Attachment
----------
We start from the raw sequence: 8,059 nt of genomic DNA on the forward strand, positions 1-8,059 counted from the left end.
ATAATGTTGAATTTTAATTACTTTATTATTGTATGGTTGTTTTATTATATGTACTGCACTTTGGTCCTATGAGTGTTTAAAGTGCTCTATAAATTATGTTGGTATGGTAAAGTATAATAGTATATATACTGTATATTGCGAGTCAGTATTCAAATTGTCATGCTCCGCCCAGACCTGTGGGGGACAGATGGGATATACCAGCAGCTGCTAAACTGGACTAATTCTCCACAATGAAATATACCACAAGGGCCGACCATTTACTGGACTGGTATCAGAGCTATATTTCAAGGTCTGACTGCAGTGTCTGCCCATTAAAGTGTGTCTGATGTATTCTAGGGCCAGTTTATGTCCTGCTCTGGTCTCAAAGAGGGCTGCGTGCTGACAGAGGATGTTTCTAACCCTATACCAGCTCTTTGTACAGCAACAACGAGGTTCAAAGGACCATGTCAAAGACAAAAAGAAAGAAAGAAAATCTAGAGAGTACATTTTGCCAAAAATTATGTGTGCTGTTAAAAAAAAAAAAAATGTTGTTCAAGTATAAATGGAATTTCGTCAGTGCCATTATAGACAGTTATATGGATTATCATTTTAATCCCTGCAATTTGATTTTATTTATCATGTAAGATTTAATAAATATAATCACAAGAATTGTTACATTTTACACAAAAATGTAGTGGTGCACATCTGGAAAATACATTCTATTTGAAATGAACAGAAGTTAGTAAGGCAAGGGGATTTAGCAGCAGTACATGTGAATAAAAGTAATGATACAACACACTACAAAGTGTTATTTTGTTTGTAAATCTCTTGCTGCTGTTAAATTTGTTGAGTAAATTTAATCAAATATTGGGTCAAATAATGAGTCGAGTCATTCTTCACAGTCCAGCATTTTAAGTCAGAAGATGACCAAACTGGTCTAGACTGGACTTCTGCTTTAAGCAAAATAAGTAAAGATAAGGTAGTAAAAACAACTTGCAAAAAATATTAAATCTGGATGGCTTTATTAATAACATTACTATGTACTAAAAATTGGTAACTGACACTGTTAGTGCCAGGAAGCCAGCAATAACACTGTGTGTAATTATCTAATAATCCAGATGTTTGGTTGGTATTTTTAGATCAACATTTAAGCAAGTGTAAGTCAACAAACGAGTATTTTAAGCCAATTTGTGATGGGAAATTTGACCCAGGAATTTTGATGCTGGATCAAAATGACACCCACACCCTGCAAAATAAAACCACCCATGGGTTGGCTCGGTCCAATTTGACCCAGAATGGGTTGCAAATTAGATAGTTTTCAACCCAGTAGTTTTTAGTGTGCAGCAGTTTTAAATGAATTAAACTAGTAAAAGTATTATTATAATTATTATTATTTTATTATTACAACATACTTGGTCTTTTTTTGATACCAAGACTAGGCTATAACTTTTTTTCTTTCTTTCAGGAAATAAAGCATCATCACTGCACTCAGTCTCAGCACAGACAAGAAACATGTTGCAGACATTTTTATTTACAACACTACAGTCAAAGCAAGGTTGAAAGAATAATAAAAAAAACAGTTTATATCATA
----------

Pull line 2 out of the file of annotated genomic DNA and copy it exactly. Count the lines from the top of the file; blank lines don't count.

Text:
ATAATGTTGAATTTTAATTACTTTATTATTGTATGGTTGTTTTATTATATGTACTGCACTTTGGTCCTATGAGTGTTTAAAGTGCTCTATAAATTATGTTGGTATGGTAAAGTATAATAGTATATATACTGTATATTGCGAGTCAGTATTCAAATTGTCATGCTCCGCCCAGACCTGTGGGGGACAGATGGGATATACCAGCAGCTGCTAAACTGGACTAATTCTCCACAATGAAATATACCACAAGGGCCGACCATTTACTGGACTGGTATCAGAGCTATATTTCAAGGTCTGACTGCAGTGTCTGCCCATTAAAGTGTGTCTGATGTATTCTAGGGCCAGTTTATGTCCTGCTCTGGTCTCAAAGAGGGCTGCGTGCTGACAGAGGATGTTTCTAACCCTATACCAGCTCTTTGTACAGCAACAACGAGGTTCAAAGGACCATGTCAAAGACAAAAAGAAAGAAAGAAAATCTAGAGAGTACATTTTGCCAAAAATTATGTGTGCTGTTAAAAAAAAAAAAAATGTTGTTCAAGTATAAATGGAATTTCGTCAGTGCCATTATAGACAGTTATATGGATTATCATTTTAATCCCTGCAATTTGATTTTATTTATCATGTAAGATTTAATAAATATAATCACAAGAATTGTTACATTTTACACAAAAATGTAGTGGTGCACATCTGGAAAATACATTCTATTTGAAATGAACAGAAGTTAGTAAGGCAAGGGGATTTAGCAGCAGTACATGTGAATAAAAGTAATGATACAACACACTACAAAGTGTTATTTTGTTTGTAAATCTCTTGCTGCTGTTAAATTTGTTGAGTAAATTTAATCAAATATTGGGTCAAATAATGAGTCGAGTCATTCTTCACAGTCCAGCATTTTAAGTCAGAAGATGACCAAACTGGTCTAGACTGGACTTCTGCTTTAAGCAAAATAAGTAAAGATAAGGTAGTAAAAACAACTTGCAAAAAATATTAAATCTGGATGGCTTTATTAATAACATTACTATGTACTAAAAATTGGTAACTGACACTGTTAGTGCCAGGAAGCCAGCAATAACACTGTGTGTAATTATCTAATAATCCAGATGTTTGGTTGGTATTTTTAGATCAACATTTAAGCAAGTGTAAGTCAACAAACGAGTATTTTAAGCCAATTTGTGATGGGAAATTTGACCCAGGAATTTTGATGCTGGATCAAAATGACACCCACACCCTGCAAAATAAAACCACCCATGGGTTGGCTCGGTCCAATTTGACCCAGAATGGGTTGCAAATTAGATAGTTTTCAACCCAGTAGTTTTTAGTGTGCAGCAGTTTTAAATGAATTAAACTAGTAAAAGTATTATTATAATTATTATTATTTTATTATTACAACATACTTGGTCTTTTTTTGATACCAAGACTAGGCTATAACTTTTTTTCTTTCTTTCAGGAAATAAAGCATCATCACTGCACTCAGTCTCAGCACAGACAAGAAACATGTTGCAGACATTTTTATTTACAACACTACAGTCAAAGCAAGGTTGAAAGAATAATAAAAAAAACAGTTTATATCATA